Emotional Intelligence is the ability to perceive and express emotion, assimilate emotion in thought, understand, and reason with emotion, and regulate in self and others. It provides the bedrock for the development of a large number of competences that helps people perform more effectively. There are four domains of Emotional Intelligence and they are Self-Awareness, Self-Management, Social Awareness, and Relationship Management; within these domains they have 18 competences (Cherniss & Goleman, 2001). This paper will provide an self-assessment review of emotional intelligence theory based on my experiences, present understanding, and future goals; using the four domains of emotional intelligence and all 18 competencies to research, analyze, synthesize, and report my current strengths and weaknesses.
Emotional Intelligence: Self-Assessment Review
Emotional Intelligence is important for organizations as well as individuals, but the main perception of emotional intelligence is that it is a learned skill. In an article written by She Liu, he asked “Can Emotional Intelligence be learned and retained?” The answer to this question is yes emotional intelligence can be learned or retained (Get in Touch With Emotions, 2010). According to an international journal, The Impact of Emotional Intelligence on Employee Work Engagement Behavior, it states that “Emotional Intelligence plays an important role in helping the managers and employees to cope with this dynamic change in the business environment. Some researchers suggest that emotional intelligence can be learned and strengthened, while other claim it is an inborn characteristic. Employees need to enhance their emotional intelligence skills, apart from technical skills, which in turn will enhance their productivity on the job” (Ravichandran, Arasu, & Kumar, 2011, p. 157).
Emotional Intelligence is the ability to perceive and express emotion, assimilate emotion in thought, understand, and reason with emotion, and regulate in self and others as stated by Cherniss and Goleman (2001) in the Emotionally Intelligent Workplace. I realized before I can develop Emotional Intelligence, first, I need to ask myself what I want and how do I want individuals to perceive me through my emotions and my abilities. I will have to evaluate myself, knowing what my strengths and weaknesses are and develop supportive and trusting relationships with other individuals who will make changes possible. To make this possible I will have to do a self-assessment of the four domains of Emotional Intelligence, they are Self-Awareness, Self-Management, Social Awareness, and Relationship Management. According to article by Golnaz Sadri, he stated that, “Emotional intelligence (EI) relates to numerous skills, such as the ability to motivate oneself, the ability to regulate one's moods and delay gratification, and the ability to empathize and work well with other people. While there are many models of EI, it essentially relates to four dimensions of skills and behaviors: a person's ability to understand her own behavior, to regulate her own behavior, to understand other people's behavior, and to regulate other people's behavior” (Emotional Intelligence: Can It Be Taught, 2011, p. 84). Self-Awareness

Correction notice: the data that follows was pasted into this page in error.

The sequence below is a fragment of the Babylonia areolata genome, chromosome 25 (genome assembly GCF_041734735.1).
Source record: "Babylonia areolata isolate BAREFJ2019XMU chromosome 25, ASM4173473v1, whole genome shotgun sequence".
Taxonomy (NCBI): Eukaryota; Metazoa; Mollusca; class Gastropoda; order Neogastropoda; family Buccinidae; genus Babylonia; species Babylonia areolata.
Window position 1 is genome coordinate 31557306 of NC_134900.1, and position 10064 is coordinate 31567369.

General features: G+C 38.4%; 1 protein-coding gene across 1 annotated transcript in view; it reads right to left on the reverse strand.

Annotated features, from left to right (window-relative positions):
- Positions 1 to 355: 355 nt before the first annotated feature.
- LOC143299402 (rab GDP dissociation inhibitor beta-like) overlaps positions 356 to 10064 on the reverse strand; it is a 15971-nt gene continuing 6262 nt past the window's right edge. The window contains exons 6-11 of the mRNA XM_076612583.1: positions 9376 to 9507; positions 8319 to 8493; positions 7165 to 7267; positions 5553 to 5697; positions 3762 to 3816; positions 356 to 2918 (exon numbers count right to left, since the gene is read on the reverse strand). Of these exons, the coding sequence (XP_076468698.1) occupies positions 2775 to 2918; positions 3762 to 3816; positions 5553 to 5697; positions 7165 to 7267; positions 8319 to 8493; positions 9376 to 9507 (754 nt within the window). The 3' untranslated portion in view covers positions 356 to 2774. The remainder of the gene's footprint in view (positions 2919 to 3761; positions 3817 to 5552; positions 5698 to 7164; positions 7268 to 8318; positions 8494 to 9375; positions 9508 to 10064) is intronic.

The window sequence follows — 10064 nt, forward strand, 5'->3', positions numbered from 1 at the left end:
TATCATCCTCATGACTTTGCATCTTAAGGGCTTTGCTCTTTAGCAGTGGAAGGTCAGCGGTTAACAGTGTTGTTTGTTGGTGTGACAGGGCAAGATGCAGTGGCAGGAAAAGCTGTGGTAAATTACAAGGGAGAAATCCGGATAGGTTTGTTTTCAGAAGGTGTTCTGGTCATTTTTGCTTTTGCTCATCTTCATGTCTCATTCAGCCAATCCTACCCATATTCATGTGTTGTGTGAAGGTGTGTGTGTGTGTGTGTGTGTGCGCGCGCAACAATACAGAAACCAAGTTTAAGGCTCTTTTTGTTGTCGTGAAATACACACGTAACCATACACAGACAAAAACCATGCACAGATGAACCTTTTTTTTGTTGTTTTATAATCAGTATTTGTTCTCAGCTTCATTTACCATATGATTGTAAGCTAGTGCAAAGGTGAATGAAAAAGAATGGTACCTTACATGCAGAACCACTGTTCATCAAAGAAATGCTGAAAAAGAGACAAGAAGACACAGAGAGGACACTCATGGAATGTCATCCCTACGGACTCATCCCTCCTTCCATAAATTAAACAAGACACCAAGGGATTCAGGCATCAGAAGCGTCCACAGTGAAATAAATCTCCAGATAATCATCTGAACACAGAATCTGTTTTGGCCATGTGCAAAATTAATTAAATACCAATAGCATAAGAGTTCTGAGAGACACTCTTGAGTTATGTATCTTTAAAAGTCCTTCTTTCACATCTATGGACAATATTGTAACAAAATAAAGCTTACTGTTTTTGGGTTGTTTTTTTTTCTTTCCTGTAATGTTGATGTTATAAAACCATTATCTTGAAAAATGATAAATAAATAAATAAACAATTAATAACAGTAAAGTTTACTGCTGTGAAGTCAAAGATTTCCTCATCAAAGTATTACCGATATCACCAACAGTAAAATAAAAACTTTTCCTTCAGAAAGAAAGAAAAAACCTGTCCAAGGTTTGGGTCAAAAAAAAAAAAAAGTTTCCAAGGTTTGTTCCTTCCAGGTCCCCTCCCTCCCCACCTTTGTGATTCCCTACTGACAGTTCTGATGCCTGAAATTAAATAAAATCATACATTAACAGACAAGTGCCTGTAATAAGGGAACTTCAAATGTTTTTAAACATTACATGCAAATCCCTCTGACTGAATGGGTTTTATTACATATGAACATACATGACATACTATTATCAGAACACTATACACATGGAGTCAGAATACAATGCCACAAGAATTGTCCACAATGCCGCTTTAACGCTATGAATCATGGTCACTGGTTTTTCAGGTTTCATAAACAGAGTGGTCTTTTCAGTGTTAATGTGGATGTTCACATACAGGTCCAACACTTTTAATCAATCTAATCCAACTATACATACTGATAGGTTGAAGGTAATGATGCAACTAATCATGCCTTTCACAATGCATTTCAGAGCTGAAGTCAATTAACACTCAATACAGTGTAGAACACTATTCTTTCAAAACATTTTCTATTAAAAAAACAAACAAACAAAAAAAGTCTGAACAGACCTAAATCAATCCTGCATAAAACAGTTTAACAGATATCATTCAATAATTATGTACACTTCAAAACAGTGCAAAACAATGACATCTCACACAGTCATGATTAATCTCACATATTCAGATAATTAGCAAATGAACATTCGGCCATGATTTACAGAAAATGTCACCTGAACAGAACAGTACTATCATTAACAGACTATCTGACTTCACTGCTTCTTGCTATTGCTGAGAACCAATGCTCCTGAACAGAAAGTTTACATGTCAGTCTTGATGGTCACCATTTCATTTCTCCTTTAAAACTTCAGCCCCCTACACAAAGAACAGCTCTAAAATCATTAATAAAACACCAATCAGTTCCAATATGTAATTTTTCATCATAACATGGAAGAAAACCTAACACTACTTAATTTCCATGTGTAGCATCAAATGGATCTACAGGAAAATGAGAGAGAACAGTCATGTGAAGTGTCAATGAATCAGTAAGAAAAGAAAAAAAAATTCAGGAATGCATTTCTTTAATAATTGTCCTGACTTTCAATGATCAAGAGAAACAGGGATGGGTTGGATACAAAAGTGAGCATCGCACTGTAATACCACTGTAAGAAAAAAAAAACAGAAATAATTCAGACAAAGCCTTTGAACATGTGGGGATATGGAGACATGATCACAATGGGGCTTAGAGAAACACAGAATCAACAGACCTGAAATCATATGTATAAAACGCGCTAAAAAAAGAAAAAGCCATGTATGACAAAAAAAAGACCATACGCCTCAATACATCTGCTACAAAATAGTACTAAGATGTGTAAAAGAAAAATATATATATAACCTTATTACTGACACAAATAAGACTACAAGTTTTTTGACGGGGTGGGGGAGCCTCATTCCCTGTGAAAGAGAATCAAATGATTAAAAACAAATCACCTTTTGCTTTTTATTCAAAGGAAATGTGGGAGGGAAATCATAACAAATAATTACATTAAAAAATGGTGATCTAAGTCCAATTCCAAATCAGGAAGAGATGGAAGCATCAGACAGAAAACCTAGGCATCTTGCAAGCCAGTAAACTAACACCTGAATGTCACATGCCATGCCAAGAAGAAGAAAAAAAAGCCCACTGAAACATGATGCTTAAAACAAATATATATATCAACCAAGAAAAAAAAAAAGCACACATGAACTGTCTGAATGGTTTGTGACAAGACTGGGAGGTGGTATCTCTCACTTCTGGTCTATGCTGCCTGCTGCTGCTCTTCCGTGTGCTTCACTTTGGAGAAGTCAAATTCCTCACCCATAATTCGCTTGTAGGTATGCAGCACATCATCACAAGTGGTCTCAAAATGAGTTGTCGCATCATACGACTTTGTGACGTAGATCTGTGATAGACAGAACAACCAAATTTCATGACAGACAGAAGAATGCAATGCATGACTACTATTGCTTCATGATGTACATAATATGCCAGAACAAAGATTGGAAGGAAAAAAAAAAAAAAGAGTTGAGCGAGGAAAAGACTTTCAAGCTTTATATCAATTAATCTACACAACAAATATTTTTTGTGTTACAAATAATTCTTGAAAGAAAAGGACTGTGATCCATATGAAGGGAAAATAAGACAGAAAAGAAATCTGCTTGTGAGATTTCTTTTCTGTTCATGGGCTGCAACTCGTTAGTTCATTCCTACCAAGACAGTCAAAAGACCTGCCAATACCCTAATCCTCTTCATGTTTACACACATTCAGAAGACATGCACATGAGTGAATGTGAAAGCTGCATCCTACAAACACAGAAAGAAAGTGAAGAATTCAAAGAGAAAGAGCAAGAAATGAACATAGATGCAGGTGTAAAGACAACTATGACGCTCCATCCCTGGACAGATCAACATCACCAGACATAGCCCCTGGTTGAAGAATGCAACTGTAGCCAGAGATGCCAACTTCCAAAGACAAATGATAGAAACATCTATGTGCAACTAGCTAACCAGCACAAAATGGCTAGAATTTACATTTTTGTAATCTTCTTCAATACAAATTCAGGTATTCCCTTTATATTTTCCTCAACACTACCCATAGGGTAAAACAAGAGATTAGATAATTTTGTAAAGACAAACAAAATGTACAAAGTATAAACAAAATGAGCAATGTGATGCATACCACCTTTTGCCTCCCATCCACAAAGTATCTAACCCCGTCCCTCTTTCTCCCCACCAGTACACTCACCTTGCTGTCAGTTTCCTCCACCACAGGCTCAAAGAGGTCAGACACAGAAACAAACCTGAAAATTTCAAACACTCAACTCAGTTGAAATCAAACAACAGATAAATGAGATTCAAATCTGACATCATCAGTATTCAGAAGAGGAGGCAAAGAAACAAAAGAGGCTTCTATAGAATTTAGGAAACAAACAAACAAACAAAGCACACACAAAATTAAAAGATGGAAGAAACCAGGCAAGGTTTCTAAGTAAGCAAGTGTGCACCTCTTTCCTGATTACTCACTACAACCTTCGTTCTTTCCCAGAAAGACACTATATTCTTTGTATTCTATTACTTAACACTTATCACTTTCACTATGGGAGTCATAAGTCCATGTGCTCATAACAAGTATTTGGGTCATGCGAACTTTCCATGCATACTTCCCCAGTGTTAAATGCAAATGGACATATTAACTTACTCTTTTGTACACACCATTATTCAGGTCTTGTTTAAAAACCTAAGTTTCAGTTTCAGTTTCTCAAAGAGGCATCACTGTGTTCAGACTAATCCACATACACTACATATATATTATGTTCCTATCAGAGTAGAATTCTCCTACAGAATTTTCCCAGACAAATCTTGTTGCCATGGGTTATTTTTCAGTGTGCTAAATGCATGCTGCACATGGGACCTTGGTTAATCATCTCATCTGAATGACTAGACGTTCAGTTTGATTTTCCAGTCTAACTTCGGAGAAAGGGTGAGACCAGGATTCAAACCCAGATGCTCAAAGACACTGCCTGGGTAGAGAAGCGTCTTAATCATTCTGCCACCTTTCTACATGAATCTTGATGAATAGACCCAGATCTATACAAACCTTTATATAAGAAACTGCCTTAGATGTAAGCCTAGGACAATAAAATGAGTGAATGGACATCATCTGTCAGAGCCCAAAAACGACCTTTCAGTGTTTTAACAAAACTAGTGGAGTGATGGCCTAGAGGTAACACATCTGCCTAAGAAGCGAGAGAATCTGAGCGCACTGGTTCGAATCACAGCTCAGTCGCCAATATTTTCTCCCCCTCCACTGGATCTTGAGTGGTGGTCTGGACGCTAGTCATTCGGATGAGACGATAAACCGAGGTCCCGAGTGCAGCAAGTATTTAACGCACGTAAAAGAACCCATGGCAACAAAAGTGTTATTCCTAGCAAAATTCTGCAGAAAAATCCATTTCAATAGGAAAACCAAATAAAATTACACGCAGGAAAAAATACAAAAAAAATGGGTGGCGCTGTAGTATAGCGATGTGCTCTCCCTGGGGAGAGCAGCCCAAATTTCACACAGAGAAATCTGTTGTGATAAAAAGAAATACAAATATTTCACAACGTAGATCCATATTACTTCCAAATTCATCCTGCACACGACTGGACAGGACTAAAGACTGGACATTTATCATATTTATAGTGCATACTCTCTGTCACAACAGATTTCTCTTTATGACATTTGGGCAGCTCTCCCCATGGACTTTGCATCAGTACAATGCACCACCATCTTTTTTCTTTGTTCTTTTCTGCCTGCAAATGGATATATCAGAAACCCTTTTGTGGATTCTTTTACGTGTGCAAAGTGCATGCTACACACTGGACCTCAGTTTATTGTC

Self-Awareness helps individuals to handle their own emotional reactions better. It is the first of the four domains of Emotional Intelligence used to identify the weaknesses and strengths of an individual. Self-Awareness reflects the importance of recognizing one’s feelings and how they affect one’s performance. It does not matter where I work, who I work with or how many individuals are on my team; as an Administrative Assistant, I have realized that my communication skills are important to both my success and the success of the organization in which I work. As explained in the article, Emotional Intelligence: Can It Be Taught, it states that “Self-awareness is...